Meet Our 2023 Research Award Recipients
By Pat Battaglia
June 20, 2023 was a noteworthy day for us at the Coalition, and for three researchers in our region. Our Breast Cancer research initiative Award Ceremony took place, culminating of a year-long series of events for our Research Committee. And it was the beginning another year of work by the recipients of our research grants, whose goals mesh with those of the Coalition’s Research Initiative: to provide funding to studies with the potential to yield significant medical breakthroughs in the cause and prevention of breast cancer, prevention of metastasis, and cure of the disease.
Our organization annually offers a two levels of breast cancer research grants to researchers in the Western and Finger Lakes regions of New York State:
- Breast Cancer Research Faculty Grant ($50,000)
- The Pamela Delp Polashenski M.D. Breast Cancer Research Trainee Grant ($25,000)
This year, our panel selected one faculty researcher and two trainees to receive funding. We were proud to meet them, hear them describe their studies, and award their grants in person on that sunny day in June. Just as our Trainee Grant is named after a member of our survivor community who we came to know personally and care about deeply, we know our researchers are driven by a deep-seated desire to make a significant difference in our world. Here, in their own words, they describe what drives their work, as well as the interests that make them whole – and quite interesting – human beings.
Anushka Dongre, PhD, is an Assistant Professor in the Department of Biomedical Sciences, College of Veterinary Medicine at Cornell University. Her passion for immunology has found an outlet in her current study, which received the Coalition Faculty Grant: The mechanistic underpinnings of epithelial-mesenchymal transition (EMT) and CD73-mediated immunosuppression in breast carcinomas. Her study investigates a mechanism by which the disease can metastasize.
Dr. Dongre: I obtained my PhD in immunology with Dr. Barbara A. Osborne, which sparked my fascination with the immune system. For my postdoctoral work, I was very keen to apply my knowledge as an immunologist in the broader setting of cancer progression. This drew me to the laboratory of Dr. Robert A. Weinberg, where I began to study how the residence of breast cancer cells in different phenotypic states could influence their subsequent interaction with the immune system and regulate responses to immunotherapy. This set the foundation for the work that I am pursuing in my own laboratory, which is to identify novel strategies to enhance the responses of breast cancers to various forms of immunotherapies. I believe that working at the interface of two different disciplines, in my case, cancer biology and immunology, unlocks the potential to pursue novel scientific ideas.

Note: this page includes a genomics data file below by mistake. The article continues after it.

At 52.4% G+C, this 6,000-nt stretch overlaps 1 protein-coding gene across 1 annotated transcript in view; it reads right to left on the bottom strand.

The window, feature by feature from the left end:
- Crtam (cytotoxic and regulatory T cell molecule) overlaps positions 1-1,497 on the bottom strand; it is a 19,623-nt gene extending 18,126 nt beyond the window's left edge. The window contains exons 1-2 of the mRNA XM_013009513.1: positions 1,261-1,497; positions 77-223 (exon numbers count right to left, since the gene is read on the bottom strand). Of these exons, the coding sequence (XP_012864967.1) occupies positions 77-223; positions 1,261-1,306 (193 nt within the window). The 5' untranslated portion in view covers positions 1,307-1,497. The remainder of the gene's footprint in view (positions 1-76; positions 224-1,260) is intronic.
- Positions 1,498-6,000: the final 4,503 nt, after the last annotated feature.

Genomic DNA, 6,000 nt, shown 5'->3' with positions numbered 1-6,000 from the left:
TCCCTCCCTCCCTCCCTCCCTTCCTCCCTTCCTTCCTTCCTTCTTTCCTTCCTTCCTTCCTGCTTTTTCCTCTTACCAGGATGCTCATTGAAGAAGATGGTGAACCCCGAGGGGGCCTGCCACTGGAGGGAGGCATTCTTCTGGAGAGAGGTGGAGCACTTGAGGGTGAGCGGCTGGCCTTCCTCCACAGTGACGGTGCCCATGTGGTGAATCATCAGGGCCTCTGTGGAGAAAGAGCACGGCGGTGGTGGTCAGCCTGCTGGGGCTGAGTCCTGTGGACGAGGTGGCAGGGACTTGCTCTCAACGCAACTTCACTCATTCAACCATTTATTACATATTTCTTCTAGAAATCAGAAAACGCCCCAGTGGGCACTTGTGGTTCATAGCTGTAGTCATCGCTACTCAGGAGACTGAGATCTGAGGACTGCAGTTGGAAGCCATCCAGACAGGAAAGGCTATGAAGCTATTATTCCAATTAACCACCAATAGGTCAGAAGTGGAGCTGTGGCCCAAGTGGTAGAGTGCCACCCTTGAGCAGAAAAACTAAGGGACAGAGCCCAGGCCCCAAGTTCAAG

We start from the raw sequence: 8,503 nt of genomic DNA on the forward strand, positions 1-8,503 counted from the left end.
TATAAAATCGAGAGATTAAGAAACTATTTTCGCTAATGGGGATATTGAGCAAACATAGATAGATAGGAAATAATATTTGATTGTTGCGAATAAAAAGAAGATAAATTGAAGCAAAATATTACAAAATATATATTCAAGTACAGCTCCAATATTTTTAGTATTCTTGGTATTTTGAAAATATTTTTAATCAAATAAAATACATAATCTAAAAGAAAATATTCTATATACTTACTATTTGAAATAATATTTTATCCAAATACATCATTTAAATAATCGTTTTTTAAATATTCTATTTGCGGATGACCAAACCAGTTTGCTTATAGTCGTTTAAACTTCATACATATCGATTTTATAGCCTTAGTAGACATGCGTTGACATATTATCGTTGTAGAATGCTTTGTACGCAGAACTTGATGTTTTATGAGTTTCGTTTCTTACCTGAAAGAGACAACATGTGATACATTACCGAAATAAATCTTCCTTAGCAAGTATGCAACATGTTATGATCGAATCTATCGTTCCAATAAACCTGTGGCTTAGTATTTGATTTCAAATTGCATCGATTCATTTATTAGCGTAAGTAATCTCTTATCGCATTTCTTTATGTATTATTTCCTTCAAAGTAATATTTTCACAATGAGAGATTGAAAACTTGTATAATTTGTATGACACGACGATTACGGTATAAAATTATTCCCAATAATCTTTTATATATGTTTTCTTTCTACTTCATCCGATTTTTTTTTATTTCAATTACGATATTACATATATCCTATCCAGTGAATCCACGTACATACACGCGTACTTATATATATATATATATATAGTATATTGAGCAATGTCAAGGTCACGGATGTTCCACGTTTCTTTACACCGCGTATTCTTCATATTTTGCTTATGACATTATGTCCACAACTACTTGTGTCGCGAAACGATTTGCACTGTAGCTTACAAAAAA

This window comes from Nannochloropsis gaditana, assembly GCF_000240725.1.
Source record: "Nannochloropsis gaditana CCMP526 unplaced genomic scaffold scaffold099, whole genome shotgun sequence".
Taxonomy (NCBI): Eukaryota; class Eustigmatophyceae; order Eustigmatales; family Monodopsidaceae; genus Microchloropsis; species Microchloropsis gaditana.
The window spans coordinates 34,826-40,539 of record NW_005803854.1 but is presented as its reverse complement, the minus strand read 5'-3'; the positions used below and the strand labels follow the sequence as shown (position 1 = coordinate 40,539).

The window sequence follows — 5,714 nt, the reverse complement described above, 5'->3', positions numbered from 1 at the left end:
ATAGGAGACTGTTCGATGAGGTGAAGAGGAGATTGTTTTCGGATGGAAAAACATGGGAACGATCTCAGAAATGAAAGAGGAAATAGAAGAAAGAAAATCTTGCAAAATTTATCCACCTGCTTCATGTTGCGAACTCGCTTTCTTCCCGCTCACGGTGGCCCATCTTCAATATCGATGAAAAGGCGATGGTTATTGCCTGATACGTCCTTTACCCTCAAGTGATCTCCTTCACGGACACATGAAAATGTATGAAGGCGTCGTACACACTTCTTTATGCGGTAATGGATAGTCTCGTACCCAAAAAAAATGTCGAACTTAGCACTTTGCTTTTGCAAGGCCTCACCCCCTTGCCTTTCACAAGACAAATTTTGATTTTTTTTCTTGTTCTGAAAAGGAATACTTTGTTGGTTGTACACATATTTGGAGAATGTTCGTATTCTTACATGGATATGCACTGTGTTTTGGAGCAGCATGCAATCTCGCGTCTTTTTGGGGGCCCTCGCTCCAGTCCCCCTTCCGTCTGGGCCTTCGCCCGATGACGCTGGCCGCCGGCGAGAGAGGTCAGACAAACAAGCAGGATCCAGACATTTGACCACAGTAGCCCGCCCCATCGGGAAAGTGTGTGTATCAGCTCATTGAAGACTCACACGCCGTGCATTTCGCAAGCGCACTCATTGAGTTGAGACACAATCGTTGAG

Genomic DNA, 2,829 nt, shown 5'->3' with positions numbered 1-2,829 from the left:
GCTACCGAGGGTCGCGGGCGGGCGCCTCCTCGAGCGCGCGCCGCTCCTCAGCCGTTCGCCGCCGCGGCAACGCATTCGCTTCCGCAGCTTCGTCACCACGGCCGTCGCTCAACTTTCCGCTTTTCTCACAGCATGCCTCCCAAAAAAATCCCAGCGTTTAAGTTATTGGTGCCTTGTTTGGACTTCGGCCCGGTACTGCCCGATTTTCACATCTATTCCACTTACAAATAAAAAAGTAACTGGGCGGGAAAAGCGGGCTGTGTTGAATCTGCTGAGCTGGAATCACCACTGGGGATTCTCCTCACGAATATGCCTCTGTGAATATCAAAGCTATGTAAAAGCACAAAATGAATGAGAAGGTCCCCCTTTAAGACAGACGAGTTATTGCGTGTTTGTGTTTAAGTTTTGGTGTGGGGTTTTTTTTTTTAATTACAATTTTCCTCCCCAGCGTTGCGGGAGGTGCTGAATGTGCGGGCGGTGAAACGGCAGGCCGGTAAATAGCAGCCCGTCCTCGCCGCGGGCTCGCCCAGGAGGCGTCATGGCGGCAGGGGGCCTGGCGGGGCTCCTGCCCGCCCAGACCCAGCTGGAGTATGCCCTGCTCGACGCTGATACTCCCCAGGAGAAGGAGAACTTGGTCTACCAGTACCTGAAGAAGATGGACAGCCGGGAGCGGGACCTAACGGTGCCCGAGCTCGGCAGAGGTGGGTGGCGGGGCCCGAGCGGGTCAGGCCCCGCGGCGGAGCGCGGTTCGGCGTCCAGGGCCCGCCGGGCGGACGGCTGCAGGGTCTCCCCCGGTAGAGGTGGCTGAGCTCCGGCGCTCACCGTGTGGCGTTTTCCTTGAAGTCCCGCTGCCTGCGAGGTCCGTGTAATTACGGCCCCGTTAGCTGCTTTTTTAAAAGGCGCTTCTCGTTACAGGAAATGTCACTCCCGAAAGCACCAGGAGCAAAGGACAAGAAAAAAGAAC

My project is centered around invigorating the immune system to fight breast cancer. Cancer cells have the unique ability to manipulate our immune system such that it fuels cancer growth instead of inhibiting it. Our work is focused on understanding precisely how cancer cells are able to do so, with the over-arching goal of disrupting this immune-suppression to enhance the responses of breast cancers to specific forms of immunotherapy. We are particularly interested in a process termed as ‘epithelial-mesenchymal transition’ or ‘EMT’, which is often activated by more aggressive breast cancer cells to promote metastasis and resistance to therapies. Strikingly, we have found that these more-mesenchymal breast cancer cells express an enzyme called CD73, which is highly immunosuppressive in nature and renders breast tumors unresponsive to immunotherapy. The goal of this proposal is to determine the specific subset of immune cells that are affected by CD73-expressing cancer cells which have activated the EMT program. An added goal is to better understand how breast cancer cells express this immune-suppressive enzyme as they become more aggressive. The answers to these questions could likely reveal novel avenues to target both the EMT program and CD73 in order to potentiate the responsiveness of breast tumors to certain forms of immunotherapy.
Outside the world of research, I enjoy spending time with my family. We love being outdoors and spend a lot of time exploring different hiking trails in the Finger Lakes Region.